MERCEDES — One by one, each coach took their turn at the microphone.
Exemplary student, great attitude and behavior, work ethic, commitment. All those words come to mind when the coaches described a star high school student-athlete.
But it just never seemed enough to describe the magnitude of what she has done. For four years, Mercedes High School athletics have been blessed to have such a rare student-athlete in Mika Vento. For those same number of years, the reality that she would one day be moving on was pushed to the side; there was still time. This moment was a bit surreal — it was just a few months ago that the girl who “was almost this tall in first grade,” according to principal Orlando Rodriguez, was a budding freshman, wasn’t it?
No, that was years ago, when there was still time. There’s little time now.
“I’m glad I have her for one more year,” third-year Mercedes softball coach Kristy Leal said. Softball starts in the spring. “I’m looking forward to it.”
Of course she is. All Mika did last year was compile a 0.746 ERA with 103 strikeouts in 65.2 innings pitched. She hit .338 with five home runs, three triples and 26 RBIs. Defensively, she had just two errors in 67 chances. Who wouldn’t want a little more time with an athlete like that on their team?
On Thursday, in front of what Mika described as her support system of classmates, friends, coaches, family and more, the senior signed a National Letter of Intent to play softball at Division I Sam Houston State.
“I feel very excited, and have mixed emotions,” she said. “It feels overwhelming to know that everything I’ve done over these past years has finally paid off and it’s a result I can physically see.”
Mika is a household name throughout Mercedes and beyond. At a convenience store in the city, when I asked a couple of people if they knew of a Mika, the response was the same: “that girl at Mercedes? The one who plays all those sports?” There was no need for another name or more explanation. All that was needed was simply Mika, just Mika.
All-district in softball. All-district in volleyball. District champion in track. Cheerleader, pageant winner — she shows goats, she liked to draw (when she was “young”), she’s active at church, and she has a smile that will light up the darkest room and the coldest gyms (like Mercedes).
But don’t let that smile fool you; don’t mistake her kindness for weakness. Mika is anything but weak. In one basketball game against a district foe, play got rough as the opposing team showed a little more physical aggression that many would say crossed that invisible line in sportsmanship. Mika’s smile remained, and why not? After that line was crossed, she dominated the remainder of the game. There was no talking back, there was no pouting. It was just time to raise the intensity even higher. Certainly there wasn’t any weakness.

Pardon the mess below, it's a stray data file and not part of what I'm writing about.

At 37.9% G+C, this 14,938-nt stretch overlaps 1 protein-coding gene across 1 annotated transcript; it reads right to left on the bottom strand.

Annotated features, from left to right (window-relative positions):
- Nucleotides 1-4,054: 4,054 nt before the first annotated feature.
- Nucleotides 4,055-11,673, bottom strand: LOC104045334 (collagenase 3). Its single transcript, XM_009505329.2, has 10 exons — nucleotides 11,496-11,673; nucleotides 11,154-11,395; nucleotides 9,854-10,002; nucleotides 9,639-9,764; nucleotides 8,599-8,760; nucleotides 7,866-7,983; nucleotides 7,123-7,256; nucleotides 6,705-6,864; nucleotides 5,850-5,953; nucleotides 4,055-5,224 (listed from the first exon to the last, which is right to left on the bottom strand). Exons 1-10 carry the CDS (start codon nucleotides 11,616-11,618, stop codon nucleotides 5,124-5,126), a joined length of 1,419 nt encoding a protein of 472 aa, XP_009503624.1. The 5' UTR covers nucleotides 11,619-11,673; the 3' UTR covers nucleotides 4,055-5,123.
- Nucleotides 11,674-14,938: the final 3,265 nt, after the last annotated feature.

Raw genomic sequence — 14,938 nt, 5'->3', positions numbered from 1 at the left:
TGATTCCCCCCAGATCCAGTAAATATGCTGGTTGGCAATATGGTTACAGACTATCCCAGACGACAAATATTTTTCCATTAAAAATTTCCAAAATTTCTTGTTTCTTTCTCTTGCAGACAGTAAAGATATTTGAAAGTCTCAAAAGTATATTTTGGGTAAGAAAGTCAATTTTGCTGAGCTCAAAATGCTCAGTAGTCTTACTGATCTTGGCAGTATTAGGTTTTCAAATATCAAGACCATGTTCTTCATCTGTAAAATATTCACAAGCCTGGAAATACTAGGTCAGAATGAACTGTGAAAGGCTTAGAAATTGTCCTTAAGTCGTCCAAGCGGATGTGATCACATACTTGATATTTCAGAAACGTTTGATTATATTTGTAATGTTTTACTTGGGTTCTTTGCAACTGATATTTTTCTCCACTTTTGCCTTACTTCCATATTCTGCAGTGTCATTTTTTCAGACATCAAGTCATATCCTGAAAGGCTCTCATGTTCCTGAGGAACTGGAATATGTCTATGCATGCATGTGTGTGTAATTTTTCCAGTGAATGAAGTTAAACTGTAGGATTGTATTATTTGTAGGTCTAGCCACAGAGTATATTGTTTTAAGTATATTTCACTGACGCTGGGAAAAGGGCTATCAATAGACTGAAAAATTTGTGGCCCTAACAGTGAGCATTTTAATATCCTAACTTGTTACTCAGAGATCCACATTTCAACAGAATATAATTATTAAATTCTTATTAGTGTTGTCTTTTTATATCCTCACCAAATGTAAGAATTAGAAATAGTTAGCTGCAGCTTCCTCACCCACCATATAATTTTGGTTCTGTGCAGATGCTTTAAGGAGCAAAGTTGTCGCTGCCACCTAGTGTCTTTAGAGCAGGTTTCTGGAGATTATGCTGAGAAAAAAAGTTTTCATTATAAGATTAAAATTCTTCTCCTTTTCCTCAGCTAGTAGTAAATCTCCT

“She exemplifies what a student-athlete is,” Mercedes athletic director Roger Adame II said. “The only thing she doesn’t have is a lot of spare time. I have a daughter who is in eighth grade and looks up to her; she wants to fall into some of her footsteps and sees the commitment it takes. She does everything the right way. She never complains. She’s goal-oriented and centered and she knew exactly what she wanted and she went after that.
“And I guess she had to have slept a little bit, too. In what little spare time she has.”
Mika had a plan and stuck to it. Like Adame said, she knew what she wanted and went after it. Mika, however, is — and always has been — quick to admit that the decisions weren’t always 100% with her.
“I think the recruiting process was the toughest thing, knowing that I had to wait,” the RGVSports.com 2018 All Valley Sports Awards Sub-5A Female Athlete of the Year said. “It wasn’t my choice to wait but I was waiting to see what God had in store for me.”
This is who Mika is — she’s so much more than just an athlete or a student. She’s a person with a caring heart, a loving and supportive family, an intense soul and a young lady with an unsurpassed passion and desire to do everything at the highest possible level.
I was exposed to Mika when she was a freshman. I watched her in every sport (I think she may have even snuck on a football helmet for a game or two but couldn’t get Adame to ever confirm), and even had the privilege of having her on a team I coached for a tournament. I remember telling her as a freshman that I would be there, God-willing, on her signing day.
God willed it and during much of the time at her celebration, I thought something along these lines — I wish there was more time, too.
Mika, it was four years of a job (of many jobs) very well done. We expect the same will happen at the next level.
Henry Miller is sports editor at The Monitor. You can reach him at firstname.lastname@example.org